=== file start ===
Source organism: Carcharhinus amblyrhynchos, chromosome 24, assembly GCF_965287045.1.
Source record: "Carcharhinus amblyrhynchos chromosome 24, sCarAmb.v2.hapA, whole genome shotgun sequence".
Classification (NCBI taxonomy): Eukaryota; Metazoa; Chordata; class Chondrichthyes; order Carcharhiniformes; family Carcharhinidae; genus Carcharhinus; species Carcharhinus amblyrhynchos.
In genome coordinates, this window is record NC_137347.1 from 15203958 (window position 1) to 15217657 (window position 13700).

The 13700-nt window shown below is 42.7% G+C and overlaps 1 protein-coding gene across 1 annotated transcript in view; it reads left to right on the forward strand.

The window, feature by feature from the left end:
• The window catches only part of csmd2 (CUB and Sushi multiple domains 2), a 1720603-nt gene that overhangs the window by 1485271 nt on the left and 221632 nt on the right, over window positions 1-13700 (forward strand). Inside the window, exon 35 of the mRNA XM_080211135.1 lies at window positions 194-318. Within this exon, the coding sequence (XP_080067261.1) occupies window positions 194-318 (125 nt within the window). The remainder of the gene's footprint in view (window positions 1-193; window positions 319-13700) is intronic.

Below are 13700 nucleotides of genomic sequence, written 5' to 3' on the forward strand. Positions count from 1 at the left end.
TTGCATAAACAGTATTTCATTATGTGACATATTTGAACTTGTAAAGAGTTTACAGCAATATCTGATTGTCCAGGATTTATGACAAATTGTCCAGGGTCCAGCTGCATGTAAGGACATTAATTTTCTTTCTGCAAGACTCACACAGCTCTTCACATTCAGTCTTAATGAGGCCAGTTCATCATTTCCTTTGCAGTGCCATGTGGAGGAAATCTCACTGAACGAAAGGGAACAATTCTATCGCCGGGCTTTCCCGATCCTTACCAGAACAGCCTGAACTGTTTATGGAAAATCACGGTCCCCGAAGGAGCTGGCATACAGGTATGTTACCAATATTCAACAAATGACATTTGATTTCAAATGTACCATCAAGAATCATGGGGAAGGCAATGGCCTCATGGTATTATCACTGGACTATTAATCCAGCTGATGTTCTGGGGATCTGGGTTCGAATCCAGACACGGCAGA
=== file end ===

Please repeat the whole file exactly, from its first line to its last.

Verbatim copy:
Source organism: Carcharhinus amblyrhynchos, chromosome 24, assembly GCF_965287045.1.
Source record: "Carcharhinus amblyrhynchos chromosome 24, sCarAmb.v2.hapA, whole genome shotgun sequence".
Classification (NCBI taxonomy): Eukaryota; Metazoa; Chordata; class Chondrichthyes; order Carcharhiniformes; family Carcharhinidae; genus Carcharhinus; species Carcharhinus amblyrhynchos.
In genome coordinates, this window is record NC_137347.1 from 15203958 (window position 1) to 15217657 (window position 13700).

The 13700-nt window shown below is 42.7% G+C and overlaps 1 protein-coding gene across 1 annotated transcript in view; it reads left to right on the forward strand.

The window, feature by feature from the left end:
• The window catches only part of csmd2 (CUB and Sushi multiple domains 2), a 1720603-nt gene that overhangs the window by 1485271 nt on the left and 221632 nt on the right, over window positions 1-13700 (forward strand). Inside the window, exon 35 of the mRNA XM_080211135.1 lies at window positions 194-318. Within this exon, the coding sequence (XP_080067261.1) occupies window positions 194-318 (125 nt within the window). The remainder of the gene's footprint in view (window positions 1-193; window positions 319-13700) is intronic.

Below are 13700 nucleotides of genomic sequence, written 5' to 3' on the forward strand. Positions count from 1 at the left end.
TTGCATAAACAGTATTTCATTATGTGACATATTTGAACTTGTAAAGAGTTTACAGCAATATCTGATTGTCCAGGATTTATGACAAATTGTCCAGGGTCCAGCTGCATGTAAGGACATTAATTTTCTTTCTGCAAGACTCACACAGCTCTTCACATTCAGTCTTAATGAGGCCAGTTCATCATTTCCTTTGCAGTGCCATGTGGAGGAAATCTCACTGAACGAAAGGGAACAATTCTATCGCCGGGCTTTCCCGATCCTTACCAGAACAGCCTGAACTGTTTATGGAAAATCACGGTCCCCGAAGGAGCTGGCATACAGGTATGTTACCAATATTCAACAAATGACATTTGATTTCAAATGTACCATCAAGAATCATGGGGAAGGCAATGGCCTCATGGTATTATCACTGGACTATTAATCCAGCTGATGTTCTGGGGATCTGGGTTCGAATCCAGACACGGCAGA